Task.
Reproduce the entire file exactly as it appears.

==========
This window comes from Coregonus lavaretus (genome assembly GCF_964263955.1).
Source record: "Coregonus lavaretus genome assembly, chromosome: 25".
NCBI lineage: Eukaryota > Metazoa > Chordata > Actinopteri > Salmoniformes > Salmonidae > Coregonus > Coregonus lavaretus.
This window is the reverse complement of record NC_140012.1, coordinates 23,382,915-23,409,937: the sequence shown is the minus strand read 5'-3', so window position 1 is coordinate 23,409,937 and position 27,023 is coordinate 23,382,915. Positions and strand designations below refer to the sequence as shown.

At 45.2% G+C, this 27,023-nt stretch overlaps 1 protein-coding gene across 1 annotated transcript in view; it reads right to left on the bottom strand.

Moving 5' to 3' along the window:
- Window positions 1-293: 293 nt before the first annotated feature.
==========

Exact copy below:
This window comes from Coregonus lavaretus (genome assembly GCF_964263955.1).
Source record: "Coregonus lavaretus genome assembly, chromosome: 25".
NCBI lineage: Eukaryota > Metazoa > Chordata > Actinopteri > Salmoniformes > Salmonidae > Coregonus > Coregonus lavaretus.
This window is the reverse complement of record NC_140012.1, coordinates 23,382,915-23,409,937: the sequence shown is the minus strand read 5'-3', so window position 1 is coordinate 23,409,937 and position 27,023 is coordinate 23,382,915. Positions and strand designations below refer to the sequence as shown.

At 45.2% G+C, this 27,023-nt stretch overlaps 1 protein-coding gene across 1 annotated transcript in view; it reads right to left on the bottom strand.

Moving 5' to 3' along the window:
- Window positions 1-293: 293 nt before the first annotated feature.